[This singing Magnolia Warbler in the dark cedars along the Red Trail at Cape May Point State Park was no small consolation for missing Tom Reed's Mourning Warbler, lunchtime today. Click to enlarge photos.]
Tom Reed found a singing male Mourning Warbler at Cape May Point State Park late morning today, last seen 11ish near the fork between the red and yellow trails. While looking for the Mourning at lunch, I ran into a Magnolia Warbler, Yellow-breasted Chat, and a couple who told me they had seen a Scissor-tailed Flycatcher on the dunes/beach near the Bunker this morning, possibly the same one the Nine Inch Rails team saw on Saturday's World Series of Birding (WSB). Results from the event are now posted, thanks to the hard work and late night of CMBO's Sheila Lego, Marleen Murgitroyde and the hard working team of mostly volunteers, who we call the Red-eyed Vireos.
I don't think the Bar-tailed Godwit originally found by Mike Fritz at Brigantine last week was detected on WSB, and unfortunately don't have a current status report on it. Mississippi Kites were detected both Saturday and Sunday in Cape May.
Dave Lord breathlessly caught up with me while we were leading the CMBO morning meadows walk today, having just seen two distant flyby Black-necked Stilts which later wound up along the east path (not for the walk, however) and later still at Cove Pool. Other Meadows highlights included a singing and well-seen Canada Warbler in the dune bayberrys along the inner south path, as well as Blackpoll and Magnolia Warblers, a handsome drake Blue-winged Teal, and a solitary male Gadwall that somehow gave me the impression that his mate was on a nest nearby. A first spring male Summer Tanager flew past. Full results from the meadows and other recent trips are up on field trip reports.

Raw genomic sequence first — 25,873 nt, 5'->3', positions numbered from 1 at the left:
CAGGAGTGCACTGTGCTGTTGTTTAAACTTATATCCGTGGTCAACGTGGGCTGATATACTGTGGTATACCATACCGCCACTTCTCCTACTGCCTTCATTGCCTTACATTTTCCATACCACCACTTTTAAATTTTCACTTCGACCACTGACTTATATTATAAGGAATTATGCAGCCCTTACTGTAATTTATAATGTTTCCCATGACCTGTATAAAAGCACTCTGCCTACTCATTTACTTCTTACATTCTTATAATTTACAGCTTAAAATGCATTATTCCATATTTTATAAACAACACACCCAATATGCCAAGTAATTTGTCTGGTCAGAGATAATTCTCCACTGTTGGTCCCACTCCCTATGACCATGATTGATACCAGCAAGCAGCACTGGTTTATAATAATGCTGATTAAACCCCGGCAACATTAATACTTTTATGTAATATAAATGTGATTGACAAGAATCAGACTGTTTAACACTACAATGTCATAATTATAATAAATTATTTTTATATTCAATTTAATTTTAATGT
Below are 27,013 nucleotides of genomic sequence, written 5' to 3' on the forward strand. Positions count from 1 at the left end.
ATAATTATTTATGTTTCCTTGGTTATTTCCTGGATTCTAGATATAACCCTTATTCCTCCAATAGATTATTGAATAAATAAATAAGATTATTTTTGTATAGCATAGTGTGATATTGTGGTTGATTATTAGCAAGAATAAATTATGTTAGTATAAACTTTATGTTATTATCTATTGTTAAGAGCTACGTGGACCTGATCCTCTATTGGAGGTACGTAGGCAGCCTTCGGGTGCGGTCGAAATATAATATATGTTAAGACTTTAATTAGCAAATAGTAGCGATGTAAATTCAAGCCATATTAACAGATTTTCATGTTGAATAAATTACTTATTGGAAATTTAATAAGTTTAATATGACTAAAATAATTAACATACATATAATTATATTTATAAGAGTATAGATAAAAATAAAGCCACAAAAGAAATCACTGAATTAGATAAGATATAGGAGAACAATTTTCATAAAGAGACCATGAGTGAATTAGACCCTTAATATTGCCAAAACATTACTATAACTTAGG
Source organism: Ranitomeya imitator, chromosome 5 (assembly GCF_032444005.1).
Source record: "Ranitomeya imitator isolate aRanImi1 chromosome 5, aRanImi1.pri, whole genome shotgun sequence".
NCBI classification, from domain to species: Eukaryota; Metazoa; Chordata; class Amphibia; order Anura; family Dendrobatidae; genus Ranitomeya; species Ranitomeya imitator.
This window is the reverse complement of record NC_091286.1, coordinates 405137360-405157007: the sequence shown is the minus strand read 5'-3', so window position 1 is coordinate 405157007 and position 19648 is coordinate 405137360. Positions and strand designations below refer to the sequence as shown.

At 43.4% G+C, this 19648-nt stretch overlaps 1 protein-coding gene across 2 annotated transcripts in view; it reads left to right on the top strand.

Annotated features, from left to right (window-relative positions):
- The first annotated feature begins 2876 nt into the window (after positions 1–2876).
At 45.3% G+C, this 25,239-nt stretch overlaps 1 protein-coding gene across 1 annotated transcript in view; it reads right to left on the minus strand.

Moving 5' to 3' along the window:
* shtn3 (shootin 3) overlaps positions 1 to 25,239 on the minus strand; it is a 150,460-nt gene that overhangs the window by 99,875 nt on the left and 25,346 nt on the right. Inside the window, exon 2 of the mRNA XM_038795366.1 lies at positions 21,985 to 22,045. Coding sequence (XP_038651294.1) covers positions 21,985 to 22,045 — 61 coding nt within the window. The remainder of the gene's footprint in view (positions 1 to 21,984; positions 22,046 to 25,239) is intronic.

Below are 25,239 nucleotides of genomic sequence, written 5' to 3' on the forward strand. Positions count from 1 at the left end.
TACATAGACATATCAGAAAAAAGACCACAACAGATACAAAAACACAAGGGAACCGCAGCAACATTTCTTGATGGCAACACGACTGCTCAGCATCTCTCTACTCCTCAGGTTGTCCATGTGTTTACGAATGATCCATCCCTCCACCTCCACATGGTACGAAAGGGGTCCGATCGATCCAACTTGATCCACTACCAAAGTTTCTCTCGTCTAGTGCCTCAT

Finally, as Mike Crewe posted below, we are indeed still here despite the recent 4-day hiatus in digital vital signs sent via this blog. The hiatus was largely thanks to WSB activities, which for me include a week off scouting in Sussex county, largely sans computer and internet (try it, you'll like it! And, more to come on CMBO's Zeiss Team efforts.) But since on many days over 1,000 different visitors read this blog (you are one of ~12,000 unique visitors per month and ~90,000 total last year, from all 50 states and most of the world's countries), please know that we want you in the loop on bird and nature happenings in Cape May, and try to keep you there, whether you live here, are planning a visit, or wish you were.